Conservationists Leverage Advances in Technology to Overcome Challenges of COVID-19
Seattle, WA — Aug 04 2021
New survey of conservationists reveals technology and optimism are key ingredients in adapting to the pandemic
The ongoing COVID-19 pandemic has created tremendous challenges to conservationists globally, requiring innovation and resilience to continue their work. A new study uncovers the depth of these impacts and the invaluable role that technology has played in sustaining efforts to preserve and protect our wildlife and natural ecosystems during this time. The study assesses the overall state of conservation in light of the pandemic, the creative solutions technology has enabled, and the potential lasting impact of both on the field.
While the study’s results reveal some of the detrimental impacts on conservation over the last eighteen months, they also highlight the increasingly critical role technology is playing as a force for good and how it might transform conservation moving forward. The study’s key findings include:
- The pandemic has had an outsize impact on the work of conservationists. The impacts are wide-ranging, including less ability to engage in fieldwork (67%), decreased budgets (54%), and increased illegal wildlife activity such as trade, poaching, or fishing (50%).
- Access to conservation technology has carried conservationists through the COVID-19 pandemic. 81% agree conservation technology has helped them adapt or respond to the impacts of COVID-19.
- As in many sectors, the pandemic increased conservation’s transition to a more tech-reliant future. Two in three (65%) will use conservation technology more in the future because of COVID-19 and just under half (42%) will allocate more money toward conservation technology tools and subscriptions.
The survey was conducted by EMC Research on behalf of EarthRanger, Skylight, and WILDLABS – three leaders in conservation technology. “The results of the survey illustrate conservationists’ optimism around the assistance that technology can provide,” said Jes Lefcourt, Senior Conservation Technology Director of EarthRanger. “We are at an inflection point where technology solutions are becoming available to aid in some of the largest conservation challenges – and dedicated practitioners in the field are ready to leverage those solutions.”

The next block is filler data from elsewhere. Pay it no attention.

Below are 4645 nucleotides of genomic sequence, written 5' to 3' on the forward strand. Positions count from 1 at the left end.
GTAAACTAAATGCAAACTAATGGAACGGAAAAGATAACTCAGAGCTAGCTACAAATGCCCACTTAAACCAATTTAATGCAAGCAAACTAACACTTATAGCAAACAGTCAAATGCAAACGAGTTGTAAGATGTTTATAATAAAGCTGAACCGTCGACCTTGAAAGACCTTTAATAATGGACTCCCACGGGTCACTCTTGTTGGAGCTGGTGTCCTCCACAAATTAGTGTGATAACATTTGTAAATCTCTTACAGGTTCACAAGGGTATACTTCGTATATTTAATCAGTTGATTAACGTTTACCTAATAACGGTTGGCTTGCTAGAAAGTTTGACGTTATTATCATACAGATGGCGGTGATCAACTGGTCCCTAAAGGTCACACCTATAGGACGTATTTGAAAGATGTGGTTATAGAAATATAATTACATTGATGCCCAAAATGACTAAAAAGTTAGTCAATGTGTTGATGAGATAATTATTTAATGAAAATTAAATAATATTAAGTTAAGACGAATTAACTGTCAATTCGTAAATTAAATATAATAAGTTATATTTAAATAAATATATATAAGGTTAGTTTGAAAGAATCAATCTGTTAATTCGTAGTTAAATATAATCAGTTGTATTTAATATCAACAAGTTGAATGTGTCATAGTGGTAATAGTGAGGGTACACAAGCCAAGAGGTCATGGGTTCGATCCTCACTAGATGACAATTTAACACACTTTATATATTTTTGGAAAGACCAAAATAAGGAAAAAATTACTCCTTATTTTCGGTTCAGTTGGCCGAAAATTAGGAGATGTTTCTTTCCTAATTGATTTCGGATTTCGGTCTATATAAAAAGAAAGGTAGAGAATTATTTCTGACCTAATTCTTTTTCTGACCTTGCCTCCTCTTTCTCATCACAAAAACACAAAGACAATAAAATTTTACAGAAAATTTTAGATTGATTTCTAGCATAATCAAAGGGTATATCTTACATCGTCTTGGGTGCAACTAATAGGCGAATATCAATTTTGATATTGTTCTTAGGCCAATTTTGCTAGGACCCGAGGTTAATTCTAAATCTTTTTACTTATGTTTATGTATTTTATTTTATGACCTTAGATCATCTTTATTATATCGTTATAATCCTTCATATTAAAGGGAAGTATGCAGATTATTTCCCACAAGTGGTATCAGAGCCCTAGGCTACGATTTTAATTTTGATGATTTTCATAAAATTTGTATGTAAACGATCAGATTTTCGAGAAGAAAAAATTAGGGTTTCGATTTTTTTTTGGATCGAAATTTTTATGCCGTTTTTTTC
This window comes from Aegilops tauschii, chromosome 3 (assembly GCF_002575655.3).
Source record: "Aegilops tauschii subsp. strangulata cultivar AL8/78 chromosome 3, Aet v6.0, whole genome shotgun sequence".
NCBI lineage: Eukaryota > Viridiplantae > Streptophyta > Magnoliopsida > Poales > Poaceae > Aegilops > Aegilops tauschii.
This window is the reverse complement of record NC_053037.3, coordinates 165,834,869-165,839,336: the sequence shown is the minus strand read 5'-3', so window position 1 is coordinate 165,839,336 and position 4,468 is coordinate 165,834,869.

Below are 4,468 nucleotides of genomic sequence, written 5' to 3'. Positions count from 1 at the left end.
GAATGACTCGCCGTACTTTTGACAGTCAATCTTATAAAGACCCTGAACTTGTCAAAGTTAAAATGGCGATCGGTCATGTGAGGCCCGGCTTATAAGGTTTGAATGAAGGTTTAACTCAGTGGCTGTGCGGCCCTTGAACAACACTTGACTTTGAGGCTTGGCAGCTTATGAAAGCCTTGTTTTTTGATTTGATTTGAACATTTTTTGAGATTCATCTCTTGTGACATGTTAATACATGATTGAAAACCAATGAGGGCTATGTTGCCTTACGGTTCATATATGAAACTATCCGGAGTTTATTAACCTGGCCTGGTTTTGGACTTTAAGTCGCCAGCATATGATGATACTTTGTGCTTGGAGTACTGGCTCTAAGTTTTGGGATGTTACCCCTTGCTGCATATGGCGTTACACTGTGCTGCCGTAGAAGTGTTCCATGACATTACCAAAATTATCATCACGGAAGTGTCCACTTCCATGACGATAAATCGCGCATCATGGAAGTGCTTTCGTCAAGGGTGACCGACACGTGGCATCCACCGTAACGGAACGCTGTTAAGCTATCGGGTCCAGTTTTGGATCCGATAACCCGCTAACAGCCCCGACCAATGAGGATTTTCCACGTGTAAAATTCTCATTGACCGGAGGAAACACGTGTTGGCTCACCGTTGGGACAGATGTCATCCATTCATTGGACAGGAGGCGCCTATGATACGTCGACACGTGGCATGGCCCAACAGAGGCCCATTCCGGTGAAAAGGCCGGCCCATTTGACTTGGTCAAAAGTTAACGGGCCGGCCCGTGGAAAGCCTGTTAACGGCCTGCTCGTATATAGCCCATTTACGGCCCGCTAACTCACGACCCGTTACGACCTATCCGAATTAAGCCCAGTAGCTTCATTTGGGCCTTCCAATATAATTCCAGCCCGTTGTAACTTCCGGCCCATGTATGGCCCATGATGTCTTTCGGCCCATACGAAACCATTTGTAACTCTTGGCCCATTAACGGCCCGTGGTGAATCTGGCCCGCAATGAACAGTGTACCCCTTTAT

The study makes clear the powerful role conservation technology has played in helping the field respond to the pandemic’s many obstacles, but respondents also identified additional challenges that must be overcome to ensure technology’s continued adoption. This includes increased affordability and scalability of platforms, advancements in AI and open source technologies, ability for local teams to manage and maintain systems, and opportunities for both in-person and remote capacity building.
“An already essential component of modern conservation, technology provides the opportunity for conservationists to build resilience and adapt in the face of global crises like the pandemic,” added Stephanie O’Donnell, Community Manager at WILDLABS. “But it is not enough to just have new technologies available for conservation – to achieve sustained impact, we must prioritize building local capacity for developing and using these tools.” In a separate study of conservation professionals, due to be released later this year, WILDLABS also found addressing unsustainable financing, lack of coordination across domain boundaries, and insufficient capacity building will be critical to the effective development and adoption of conservation technology.